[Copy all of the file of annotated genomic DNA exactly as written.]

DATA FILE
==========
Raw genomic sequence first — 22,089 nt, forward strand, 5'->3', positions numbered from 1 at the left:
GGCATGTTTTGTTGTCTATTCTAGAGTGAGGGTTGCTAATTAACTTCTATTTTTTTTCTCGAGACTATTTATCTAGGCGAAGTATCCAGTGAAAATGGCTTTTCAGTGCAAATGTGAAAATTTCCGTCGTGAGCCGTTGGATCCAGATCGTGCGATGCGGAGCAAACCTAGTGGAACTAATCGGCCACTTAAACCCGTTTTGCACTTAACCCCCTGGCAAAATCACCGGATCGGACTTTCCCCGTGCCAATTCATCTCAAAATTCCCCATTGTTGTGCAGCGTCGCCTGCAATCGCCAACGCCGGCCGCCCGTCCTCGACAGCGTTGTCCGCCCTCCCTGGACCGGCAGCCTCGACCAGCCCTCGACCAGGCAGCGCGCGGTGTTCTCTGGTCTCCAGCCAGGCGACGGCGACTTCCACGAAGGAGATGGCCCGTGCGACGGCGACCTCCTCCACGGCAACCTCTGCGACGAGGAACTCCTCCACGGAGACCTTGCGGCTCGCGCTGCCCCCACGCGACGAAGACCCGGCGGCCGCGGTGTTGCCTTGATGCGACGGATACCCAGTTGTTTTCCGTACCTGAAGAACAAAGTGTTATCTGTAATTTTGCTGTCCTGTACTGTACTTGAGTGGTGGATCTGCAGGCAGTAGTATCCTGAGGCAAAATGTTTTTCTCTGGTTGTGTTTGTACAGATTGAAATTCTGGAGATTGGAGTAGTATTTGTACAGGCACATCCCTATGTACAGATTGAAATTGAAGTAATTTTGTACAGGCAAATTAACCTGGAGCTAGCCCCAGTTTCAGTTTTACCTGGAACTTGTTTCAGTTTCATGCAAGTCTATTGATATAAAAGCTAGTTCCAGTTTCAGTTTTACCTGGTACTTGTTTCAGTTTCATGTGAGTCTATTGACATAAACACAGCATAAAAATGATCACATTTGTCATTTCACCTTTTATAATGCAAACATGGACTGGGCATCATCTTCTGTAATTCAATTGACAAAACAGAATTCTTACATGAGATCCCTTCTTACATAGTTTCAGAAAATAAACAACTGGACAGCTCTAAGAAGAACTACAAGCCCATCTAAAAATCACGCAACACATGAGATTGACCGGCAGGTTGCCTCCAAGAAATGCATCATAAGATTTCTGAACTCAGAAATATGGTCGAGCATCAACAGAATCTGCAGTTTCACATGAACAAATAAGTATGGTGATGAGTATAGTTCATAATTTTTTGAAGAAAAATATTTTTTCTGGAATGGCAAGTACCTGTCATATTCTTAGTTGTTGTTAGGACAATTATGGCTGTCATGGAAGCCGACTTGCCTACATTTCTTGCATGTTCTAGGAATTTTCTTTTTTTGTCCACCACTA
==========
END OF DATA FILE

Raw genomic sequence first — 22,089 nt, forward strand, 5'->3', positions numbered from 1 at the left:
GGCATGTTTTGTTGTCTATTCTAGAGTGAGGGTTGCTAATTAACTTCTATTTTTTTTCTCGAGACTATTTATCTAGGCGAAGTATCCAGTGAAAATGGCTTTTCAGTGCAAATGTGAAAATTTCCGTCGTGAGCCGTTGGATCCAGATCGTGCGATGCGGAGCAAACCTAGTGGAACTAATCGGCCACTTAAACCCGTTTTGCACTTAACCCCCTGGCAAAATCACCGGATCGGACTTTCCCCGTGCCAATTCATCTCAAAATTCCCCATTGTTGTGCAGCGTCGCCTGCAATCGCCAACGCCGGCCGCCCGTCCTCGACAGCGTTGTCCGCCCTCCCTGGACCGGCAGCCTCGACCAGCCCTCGACCAGGCAGCGCGCGGTGTTCTCTGGTCTCCAGCCAGGCGACGGCGACTTCCACGAAGGAGATGGCCCGTGCGACGGCGACCTCCTCCACGGCAACCTCTGCGACGAGGAACTCCTCCACGGAGACCTTGCGGCTCGCGCTGCCCCCACGCGACGAAGACCCGGCGGCCGCGGTGTTGCCTTGATGCGACGGATACCCAGTTGTTTTCCGTACCTGAAGAACAAAGTGTTATCTGTAATTTTGCTGTCCTGTACTGTACTTGAGTGGTGGATCTGCAGGCAGTAGTATCCTGAGGCAAAATGTTTTTCTCTGGTTGTGTTTGTACAGATTGAAATTCTGGAGATTGGAGTAGTATTTGTACAGGCACATCCCTATGTACAGATTGAAATTGAAGTAATTTTGTACAGGCAAATTAACCTGGAGCTAGCCCCAGTTTCAGTTTTACCTGGAACTTGTTTCAGTTTCATGCAAGTCTATTGATATAAAAGCTAGTTCCAGTTTCAGTTTTACCTGGTACTTGTTTCAGTTTCATGTGAGTCTATTGACATAAACACAGCATAAAAATGATCACATTTGTCATTTCACCTTTTATAATGCAAACATGGACTGGGCATCATCTTCTGTAATTCAATTGACAAAACAGAATTCTTACATGAGATCCCTTCTTACATAGTTTCAGAAAATAAACAACTGGACAGCTCTAAGAAGAACTACAAGCCCATCTAAAAATCACGCAACACATGAGATTGACCGGCAGGTTGCCTCCAAGAAATGCATCATAAGATTTCTGAACTCAGAAATATGGTCGAGCATCAACAGAATCTGCAGTTTCACATGAACAAATAAGTATGGTGATGAGTATAGTTCATAATTTTTTGAAGAAAAATATTTTTTCTGGAATGGCAAGTACCTGTCATATTCTTAGTTGTTGTTAGGACAATTATGGCTGTCATGGAAGCCGACTTGCCTACATTTCTTGCATGTTCTAGGAATTTTCTTTTTTTGTCCACCACTA